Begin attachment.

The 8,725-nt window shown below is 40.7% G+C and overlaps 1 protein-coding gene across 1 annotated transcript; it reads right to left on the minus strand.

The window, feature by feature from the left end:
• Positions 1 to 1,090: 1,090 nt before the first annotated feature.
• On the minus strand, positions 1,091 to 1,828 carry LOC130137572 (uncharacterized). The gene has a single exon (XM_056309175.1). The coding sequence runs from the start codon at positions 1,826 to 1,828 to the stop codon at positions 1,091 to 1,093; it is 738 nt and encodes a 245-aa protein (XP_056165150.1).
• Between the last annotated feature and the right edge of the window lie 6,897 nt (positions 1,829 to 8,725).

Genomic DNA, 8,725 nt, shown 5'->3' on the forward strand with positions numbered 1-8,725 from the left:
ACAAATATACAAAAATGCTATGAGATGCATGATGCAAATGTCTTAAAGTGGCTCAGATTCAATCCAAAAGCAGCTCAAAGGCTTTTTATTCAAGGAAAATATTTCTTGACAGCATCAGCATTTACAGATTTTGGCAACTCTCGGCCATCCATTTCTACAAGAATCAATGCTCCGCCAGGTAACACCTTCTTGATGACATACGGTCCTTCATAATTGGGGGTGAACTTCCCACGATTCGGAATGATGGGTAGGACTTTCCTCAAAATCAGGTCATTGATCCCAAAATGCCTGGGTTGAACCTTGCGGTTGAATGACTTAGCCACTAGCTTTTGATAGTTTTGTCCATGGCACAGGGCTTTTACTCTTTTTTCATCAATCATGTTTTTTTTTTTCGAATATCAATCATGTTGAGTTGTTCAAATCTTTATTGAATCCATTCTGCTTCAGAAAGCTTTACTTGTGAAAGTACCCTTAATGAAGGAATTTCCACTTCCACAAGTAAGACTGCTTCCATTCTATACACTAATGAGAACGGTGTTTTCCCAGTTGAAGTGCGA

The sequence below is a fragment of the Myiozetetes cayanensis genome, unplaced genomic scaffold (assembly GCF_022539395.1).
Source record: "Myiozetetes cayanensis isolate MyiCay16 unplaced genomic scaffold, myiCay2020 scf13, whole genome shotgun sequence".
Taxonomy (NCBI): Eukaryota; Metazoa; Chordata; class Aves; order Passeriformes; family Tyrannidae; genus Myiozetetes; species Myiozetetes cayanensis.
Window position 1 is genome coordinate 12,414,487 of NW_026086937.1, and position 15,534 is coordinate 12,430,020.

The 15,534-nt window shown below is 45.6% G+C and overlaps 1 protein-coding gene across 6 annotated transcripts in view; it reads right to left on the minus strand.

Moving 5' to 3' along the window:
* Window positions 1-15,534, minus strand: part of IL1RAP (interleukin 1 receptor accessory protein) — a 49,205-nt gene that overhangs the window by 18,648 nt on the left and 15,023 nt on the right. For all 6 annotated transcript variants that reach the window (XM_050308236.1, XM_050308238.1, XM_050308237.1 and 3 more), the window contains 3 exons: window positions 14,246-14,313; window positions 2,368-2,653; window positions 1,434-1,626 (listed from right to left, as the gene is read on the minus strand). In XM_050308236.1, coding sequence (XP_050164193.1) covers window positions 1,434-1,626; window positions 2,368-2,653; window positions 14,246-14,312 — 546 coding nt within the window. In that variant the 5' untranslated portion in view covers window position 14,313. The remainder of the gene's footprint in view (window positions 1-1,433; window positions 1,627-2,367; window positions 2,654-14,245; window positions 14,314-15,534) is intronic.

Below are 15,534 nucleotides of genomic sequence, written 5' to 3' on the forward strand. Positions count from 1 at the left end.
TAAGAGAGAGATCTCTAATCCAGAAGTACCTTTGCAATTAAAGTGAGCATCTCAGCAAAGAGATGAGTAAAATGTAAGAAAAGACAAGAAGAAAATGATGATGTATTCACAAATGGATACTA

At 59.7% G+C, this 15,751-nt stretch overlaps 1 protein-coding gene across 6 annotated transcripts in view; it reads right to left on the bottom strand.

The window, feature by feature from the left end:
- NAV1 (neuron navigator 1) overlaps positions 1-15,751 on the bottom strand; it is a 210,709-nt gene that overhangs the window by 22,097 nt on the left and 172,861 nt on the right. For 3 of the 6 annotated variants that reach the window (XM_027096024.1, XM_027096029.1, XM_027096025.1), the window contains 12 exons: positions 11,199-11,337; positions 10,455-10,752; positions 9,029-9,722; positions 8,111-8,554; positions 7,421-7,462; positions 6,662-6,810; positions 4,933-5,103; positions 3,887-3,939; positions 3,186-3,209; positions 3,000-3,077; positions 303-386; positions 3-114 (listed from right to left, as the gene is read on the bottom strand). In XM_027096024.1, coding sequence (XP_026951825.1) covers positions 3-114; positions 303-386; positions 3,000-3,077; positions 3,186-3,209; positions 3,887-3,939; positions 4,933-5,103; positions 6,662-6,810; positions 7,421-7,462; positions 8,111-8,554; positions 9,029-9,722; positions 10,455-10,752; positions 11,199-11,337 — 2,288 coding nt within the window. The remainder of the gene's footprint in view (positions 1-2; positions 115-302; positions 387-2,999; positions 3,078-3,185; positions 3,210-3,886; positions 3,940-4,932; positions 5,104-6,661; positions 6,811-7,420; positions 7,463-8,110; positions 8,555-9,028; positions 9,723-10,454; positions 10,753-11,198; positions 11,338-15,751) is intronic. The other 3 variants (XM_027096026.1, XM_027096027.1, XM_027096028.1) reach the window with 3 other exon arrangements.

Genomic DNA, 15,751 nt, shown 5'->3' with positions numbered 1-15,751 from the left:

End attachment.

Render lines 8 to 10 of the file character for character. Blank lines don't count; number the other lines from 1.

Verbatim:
The sequence below is a fragment of the Myiozetetes cayanensis genome, unplaced genomic scaffold (assembly GCF_022539395.1).
Source record: "Myiozetetes cayanensis isolate MyiCay16 unplaced genomic scaffold, myiCay2020 scf13, whole genome shotgun sequence".
Taxonomy (NCBI): Eukaryota; Metazoa; Chordata; class Aves; order Passeriformes; family Tyrannidae; genus Myiozetetes; species Myiozetetes cayanensis.